Having returned from our trip to Portland, we needed to get our keys back from Rich Guy. Naturally, that meant meeting up to eat as a result. Once again, we were searching for a place somewhere in the between. Much like last time, we were thinking of Osamu Sushi. Argh! it's not only closed on Sundays; but Mondays as well! As an alternative, we settled on Sushi Mori. Now when I mean settled, I really mean it. There are other "better" choices out there for sushi in the Tri-Cities area; but due to the circumstances, we ended up here. At the very least, parking was an easy task. On a side note, people might think I'm obsessed with parking when it comes to restaurants. Well, I am. Generally, when you have 2 kids in tow, the last thing you want to do is to spend time finding parking or walking 5 blocks in the rain with 2 kids either. Hence, parking is a very real consideration when it comes to eating out. At least for me that is. I truly digress...
Rich Guy had arrived first and already waiting us at the table was a complimentary appetizer of sorts. On one side, there was pickled radish and the other there was what we thought was watercress with a peanut dressing. Between that and ordering, there was a significant delay since there was only one server working the floor. When we finally did get our order in, the food took a little while to arrive. We started with the Spicy Salmon Sashimi. It looked alright; but we found it underwhelming. I actually think the one at Sushi Town is better. And that is quite the statement since Sushi Town is not exactly the pinnacle of Japanese cuisine. The salmon was acceptable while the dressing was a little on the bland side.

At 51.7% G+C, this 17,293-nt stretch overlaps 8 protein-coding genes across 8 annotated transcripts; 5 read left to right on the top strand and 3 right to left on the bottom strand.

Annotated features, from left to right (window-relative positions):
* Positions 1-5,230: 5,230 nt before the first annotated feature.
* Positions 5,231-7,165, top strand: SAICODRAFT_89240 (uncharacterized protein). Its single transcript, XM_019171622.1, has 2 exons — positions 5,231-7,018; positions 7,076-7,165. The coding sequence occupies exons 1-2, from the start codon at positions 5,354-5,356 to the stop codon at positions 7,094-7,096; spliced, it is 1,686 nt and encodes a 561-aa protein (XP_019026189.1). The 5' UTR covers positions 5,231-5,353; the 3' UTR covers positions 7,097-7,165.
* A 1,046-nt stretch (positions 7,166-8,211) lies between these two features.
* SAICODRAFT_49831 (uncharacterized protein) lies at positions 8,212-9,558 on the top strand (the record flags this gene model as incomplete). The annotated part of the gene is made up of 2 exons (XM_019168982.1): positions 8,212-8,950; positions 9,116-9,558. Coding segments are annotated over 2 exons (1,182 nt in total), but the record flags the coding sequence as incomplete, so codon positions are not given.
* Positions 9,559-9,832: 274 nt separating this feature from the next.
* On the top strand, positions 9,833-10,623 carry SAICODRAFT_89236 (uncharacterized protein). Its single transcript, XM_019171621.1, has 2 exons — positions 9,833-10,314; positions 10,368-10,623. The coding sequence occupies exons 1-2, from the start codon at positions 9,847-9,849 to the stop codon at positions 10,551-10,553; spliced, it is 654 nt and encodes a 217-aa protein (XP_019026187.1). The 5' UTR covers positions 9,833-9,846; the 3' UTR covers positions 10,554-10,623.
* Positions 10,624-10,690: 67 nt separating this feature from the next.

We were pleasantly surprised at the size of our Assorted Tempura. From the large ebi to the big pieces of veggies, this was a mound of food. However, the tempura batter was quite aggressively employed; thus it got a bit chewy in the end. Now you've probably heard of hit and miss dishes; but how about hit and miss in the same dish? That would be the case with the Chicken Yakisoba. The noodles had a nice chewy texture while being sauced with the right amount of flavour. The chicken was plentiful and cooked properly. Yet, the whole thing was greasier than a oil disposal unit at the back of a Chinese restaurant. The oil collecting on the cast iron plate would make a pan-pizza at Pizza Hut jealous. What were they doing back there? I heard of stir-fried noodles; but this was like oil-soaked noodles.
We ended up getting a few rolls consisting of the Scallop & Tobiko and Unagi. The rice was a tad gummy and lacking flavour; but was acceptable. I found the scallop to be quite good with large pieces and being sweet. Not a bad roll. Now as for the Unagi, that was another story. As Rich Guy remarked: "there was not enough unagi". Yes, there was a unbalanced unagi-to-rice ratio. Hence, the roll didn't really taste like anything. Lastly, we decided to try out one of their specialty rolls. We found them to be rather expensive, with nothing under $10.00. We ended up with the Caterpillar Roll which is pretty standard in the "specialty" roll category. This particular version consisted of unagi, cucumber, imitation crab meat and asparagus tempura on the inside with avocado on the outside. The entire thing was decorated with a two-tone sauce. Aesthetically-speaking, the presentation was nice as well as the construction of the roll itself. Texturally, the dense rice made each piece substantial to eat. Not necessarily a bad thing if one was hungry I suppose. A pretty solid roll; but not particularly a good value considering the price. In fact, the prices as a whole are on the higher side. They are not out-of-line considering the nearby competition such as Nagano and Sango. Furthermore, there is Sushi Turnhouse nearby which is substantially less expensive, albeit poorer quality. With everything taken into consideration, I wouldn't necessarily choose Sushi Mori over them.
- Pretty nice decor
- Lots of choice
- Food is alright
- Expensive for what you get
- Service is non-existent, not enough staff